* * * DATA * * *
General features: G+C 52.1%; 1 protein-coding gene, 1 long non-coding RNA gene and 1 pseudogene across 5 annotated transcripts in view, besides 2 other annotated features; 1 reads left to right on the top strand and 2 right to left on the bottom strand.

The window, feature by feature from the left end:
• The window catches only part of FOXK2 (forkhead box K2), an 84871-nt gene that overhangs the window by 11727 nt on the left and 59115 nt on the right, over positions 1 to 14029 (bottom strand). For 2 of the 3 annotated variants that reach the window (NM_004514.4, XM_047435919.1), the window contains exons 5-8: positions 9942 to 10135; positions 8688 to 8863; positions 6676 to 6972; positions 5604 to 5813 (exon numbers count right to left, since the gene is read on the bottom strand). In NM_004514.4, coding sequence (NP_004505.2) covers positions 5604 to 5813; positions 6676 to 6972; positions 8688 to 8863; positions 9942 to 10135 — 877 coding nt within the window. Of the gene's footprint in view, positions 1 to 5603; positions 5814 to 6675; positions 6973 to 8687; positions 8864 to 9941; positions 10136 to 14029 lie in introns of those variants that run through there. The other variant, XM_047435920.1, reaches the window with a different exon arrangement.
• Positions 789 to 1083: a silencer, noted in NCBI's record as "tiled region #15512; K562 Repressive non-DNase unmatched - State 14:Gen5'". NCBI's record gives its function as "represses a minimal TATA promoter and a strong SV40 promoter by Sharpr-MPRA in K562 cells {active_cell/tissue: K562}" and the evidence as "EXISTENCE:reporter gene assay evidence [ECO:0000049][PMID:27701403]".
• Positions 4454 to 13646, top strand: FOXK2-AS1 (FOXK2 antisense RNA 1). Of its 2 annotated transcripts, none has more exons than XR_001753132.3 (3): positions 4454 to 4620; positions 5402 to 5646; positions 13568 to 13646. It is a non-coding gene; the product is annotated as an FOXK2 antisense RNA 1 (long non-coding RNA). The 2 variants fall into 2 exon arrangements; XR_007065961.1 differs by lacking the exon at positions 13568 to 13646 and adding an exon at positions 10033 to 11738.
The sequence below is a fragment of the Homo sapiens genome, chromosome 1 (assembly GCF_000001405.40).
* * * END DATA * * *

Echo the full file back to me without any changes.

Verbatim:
General features: G+C 52.1%; 1 protein-coding gene, 1 long non-coding RNA gene and 1 pseudogene across 5 annotated transcripts in view, besides 2 other annotated features; 1 reads left to right on the top strand and 2 right to left on the bottom strand.

The window, feature by feature from the left end:
• The window catches only part of FOXK2 (forkhead box K2), an 84871-nt gene that overhangs the window by 11727 nt on the left and 59115 nt on the right, over positions 1 to 14029 (bottom strand). For 2 of the 3 annotated variants that reach the window (NM_004514.4, XM_047435919.1), the window contains exons 5-8: positions 9942 to 10135; positions 8688 to 8863; positions 6676 to 6972; positions 5604 to 5813 (exon numbers count right to left, since the gene is read on the bottom strand). In NM_004514.4, coding sequence (NP_004505.2) covers positions 5604 to 5813; positions 6676 to 6972; positions 8688 to 8863; positions 9942 to 10135 — 877 coding nt within the window. Of the gene's footprint in view, positions 1 to 5603; positions 5814 to 6675; positions 6973 to 8687; positions 8864 to 9941; positions 10136 to 14029 lie in introns of those variants that run through there. The other variant, XM_047435920.1, reaches the window with a different exon arrangement.
• Positions 789 to 1083: a silencer, noted in NCBI's record as "tiled region #15512; K562 Repressive non-DNase unmatched - State 14:Gen5'". NCBI's record gives its function as "represses a minimal TATA promoter and a strong SV40 promoter by Sharpr-MPRA in K562 cells {active_cell/tissue: K562}" and the evidence as "EXISTENCE:reporter gene assay evidence [ECO:0000049][PMID:27701403]".
• Positions 4454 to 13646, top strand: FOXK2-AS1 (FOXK2 antisense RNA 1). Of its 2 annotated transcripts, none has more exons than XR_001753132.3 (3): positions 4454 to 4620; positions 5402 to 5646; positions 13568 to 13646. It is a non-coding gene; the product is annotated as an FOXK2 antisense RNA 1 (long non-coding RNA). The 2 variants fall into 2 exon arrangements; XR_007065961.1 differs by lacking the exon at positions 13568 to 13646 and adding an exon at positions 10033 to 11738.
The sequence below is a fragment of the Homo sapiens genome, chromosome 1 (assembly GCF_000001405.40).